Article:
House Bill Aims to Address Mental Health Workforce Shortage

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A bill introduced in the House this week would establish a loan repayment program for mental health care providers who commit to working in designated communities with a lack of accessible care. The Mental Health Professionals Workforce Shortage Loan Repayment Act of 2019 (H.R. 2431), introduced by Representatives John Katko (R-NY) and Grace Napolitano (D-CA), seeks to address a critical shortage in the number of mental health care providers across the country.

While around 18 – 20% of the American population lives with some form of mental illness in any given year, there are only enough mental health care professionals across the country to meet around 26% of the need for services, and the gaps are much higher for residents in rural areas. Projections included in a 2016 report from the Health Resources and Services Administration (HRSA) show that, unless these trends are reversed, this shortage will grow astronomically worse by 2025 and will result in shortages of over 250,000 full-time equivalents across certain behavioral health provider types. Establishing loan repayment programs, such as the one proposed in H.R. 2431, could help to incentivize qualified students to pursue careers in the mental health field and contribute to changing this outcome.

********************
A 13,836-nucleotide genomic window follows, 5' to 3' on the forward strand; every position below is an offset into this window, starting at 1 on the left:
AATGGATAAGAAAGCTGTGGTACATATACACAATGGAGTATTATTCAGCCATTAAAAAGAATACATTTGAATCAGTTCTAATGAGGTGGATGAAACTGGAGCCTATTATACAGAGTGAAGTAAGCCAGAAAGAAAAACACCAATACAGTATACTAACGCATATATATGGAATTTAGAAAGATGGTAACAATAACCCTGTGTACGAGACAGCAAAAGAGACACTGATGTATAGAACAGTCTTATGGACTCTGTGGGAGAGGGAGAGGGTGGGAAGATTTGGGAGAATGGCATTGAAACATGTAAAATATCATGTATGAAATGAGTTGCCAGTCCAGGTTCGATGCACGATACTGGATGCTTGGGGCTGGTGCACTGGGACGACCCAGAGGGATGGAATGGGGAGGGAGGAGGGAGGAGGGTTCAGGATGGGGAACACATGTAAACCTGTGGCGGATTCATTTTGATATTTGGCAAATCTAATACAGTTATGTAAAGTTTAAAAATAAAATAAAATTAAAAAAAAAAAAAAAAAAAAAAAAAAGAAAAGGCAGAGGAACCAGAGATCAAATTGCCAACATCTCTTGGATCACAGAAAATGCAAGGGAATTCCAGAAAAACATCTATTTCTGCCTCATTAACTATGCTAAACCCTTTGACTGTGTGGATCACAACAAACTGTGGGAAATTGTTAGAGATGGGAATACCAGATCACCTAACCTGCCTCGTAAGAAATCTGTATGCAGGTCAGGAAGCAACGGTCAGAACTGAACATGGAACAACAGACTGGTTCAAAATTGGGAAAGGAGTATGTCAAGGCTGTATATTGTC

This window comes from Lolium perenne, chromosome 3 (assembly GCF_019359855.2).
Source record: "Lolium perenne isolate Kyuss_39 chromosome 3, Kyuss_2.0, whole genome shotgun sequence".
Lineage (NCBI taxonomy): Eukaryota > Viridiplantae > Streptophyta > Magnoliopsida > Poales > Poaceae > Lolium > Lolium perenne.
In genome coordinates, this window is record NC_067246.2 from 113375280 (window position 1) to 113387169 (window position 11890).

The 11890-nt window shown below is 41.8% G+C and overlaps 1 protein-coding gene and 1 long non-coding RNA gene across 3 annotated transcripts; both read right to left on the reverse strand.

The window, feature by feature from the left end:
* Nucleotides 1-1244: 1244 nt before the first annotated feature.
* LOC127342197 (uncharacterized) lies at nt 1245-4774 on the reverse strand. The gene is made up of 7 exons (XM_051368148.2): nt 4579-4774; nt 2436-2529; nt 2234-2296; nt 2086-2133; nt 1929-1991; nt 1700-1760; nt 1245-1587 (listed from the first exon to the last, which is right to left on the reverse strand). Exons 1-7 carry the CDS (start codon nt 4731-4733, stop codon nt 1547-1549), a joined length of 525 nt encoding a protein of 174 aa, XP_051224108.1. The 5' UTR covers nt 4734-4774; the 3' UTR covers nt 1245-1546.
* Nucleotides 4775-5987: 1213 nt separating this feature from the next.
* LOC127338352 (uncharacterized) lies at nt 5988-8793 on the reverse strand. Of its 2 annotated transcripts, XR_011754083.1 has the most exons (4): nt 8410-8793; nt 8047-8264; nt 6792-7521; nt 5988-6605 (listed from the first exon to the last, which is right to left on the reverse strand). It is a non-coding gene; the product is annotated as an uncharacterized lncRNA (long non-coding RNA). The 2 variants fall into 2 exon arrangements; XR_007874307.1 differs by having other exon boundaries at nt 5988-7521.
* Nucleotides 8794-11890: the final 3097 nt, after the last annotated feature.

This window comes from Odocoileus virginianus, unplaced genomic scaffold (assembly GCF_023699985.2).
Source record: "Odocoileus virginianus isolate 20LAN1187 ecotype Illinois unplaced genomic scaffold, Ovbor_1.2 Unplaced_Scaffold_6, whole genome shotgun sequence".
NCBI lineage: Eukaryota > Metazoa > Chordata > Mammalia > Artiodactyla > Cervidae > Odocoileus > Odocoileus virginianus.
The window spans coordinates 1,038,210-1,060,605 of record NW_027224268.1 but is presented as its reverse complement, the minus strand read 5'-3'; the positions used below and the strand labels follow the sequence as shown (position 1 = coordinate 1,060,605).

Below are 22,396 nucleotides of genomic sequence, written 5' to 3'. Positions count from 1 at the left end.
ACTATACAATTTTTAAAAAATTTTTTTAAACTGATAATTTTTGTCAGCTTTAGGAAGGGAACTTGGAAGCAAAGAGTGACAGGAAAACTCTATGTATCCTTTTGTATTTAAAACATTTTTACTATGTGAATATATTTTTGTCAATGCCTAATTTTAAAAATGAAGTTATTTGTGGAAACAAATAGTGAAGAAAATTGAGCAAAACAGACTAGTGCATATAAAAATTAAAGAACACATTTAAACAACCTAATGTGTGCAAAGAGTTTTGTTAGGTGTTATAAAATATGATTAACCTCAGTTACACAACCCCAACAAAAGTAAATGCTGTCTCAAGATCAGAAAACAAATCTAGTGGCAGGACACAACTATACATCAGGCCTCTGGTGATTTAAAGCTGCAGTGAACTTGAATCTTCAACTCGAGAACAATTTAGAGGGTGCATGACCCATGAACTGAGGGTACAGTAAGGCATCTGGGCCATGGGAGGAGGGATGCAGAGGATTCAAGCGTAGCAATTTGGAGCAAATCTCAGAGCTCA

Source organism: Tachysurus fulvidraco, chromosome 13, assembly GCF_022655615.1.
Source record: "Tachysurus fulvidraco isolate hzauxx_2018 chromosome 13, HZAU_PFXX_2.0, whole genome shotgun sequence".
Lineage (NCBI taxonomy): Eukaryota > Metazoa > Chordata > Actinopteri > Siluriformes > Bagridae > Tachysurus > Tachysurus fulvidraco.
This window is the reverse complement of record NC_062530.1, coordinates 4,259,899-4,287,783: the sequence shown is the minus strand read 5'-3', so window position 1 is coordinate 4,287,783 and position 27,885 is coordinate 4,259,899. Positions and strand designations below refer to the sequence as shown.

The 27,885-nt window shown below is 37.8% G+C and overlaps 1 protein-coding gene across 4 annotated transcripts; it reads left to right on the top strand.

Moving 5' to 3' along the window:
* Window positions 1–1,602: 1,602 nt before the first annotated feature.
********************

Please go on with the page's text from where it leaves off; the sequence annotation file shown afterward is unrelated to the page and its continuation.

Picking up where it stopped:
“It is imperative we create a sustainable workforce of therapists, psychologists, and counselors who can meet the mental health care needs of the nation,” said Rep. Katko upon introduction. “This legislation incentivizes mental health care professionals to practice in underserved communities, improving access to treatment and improving the quality of care. Rep. Napolitano added, “We have no time to waste. We need robust investment in mental health in America.”

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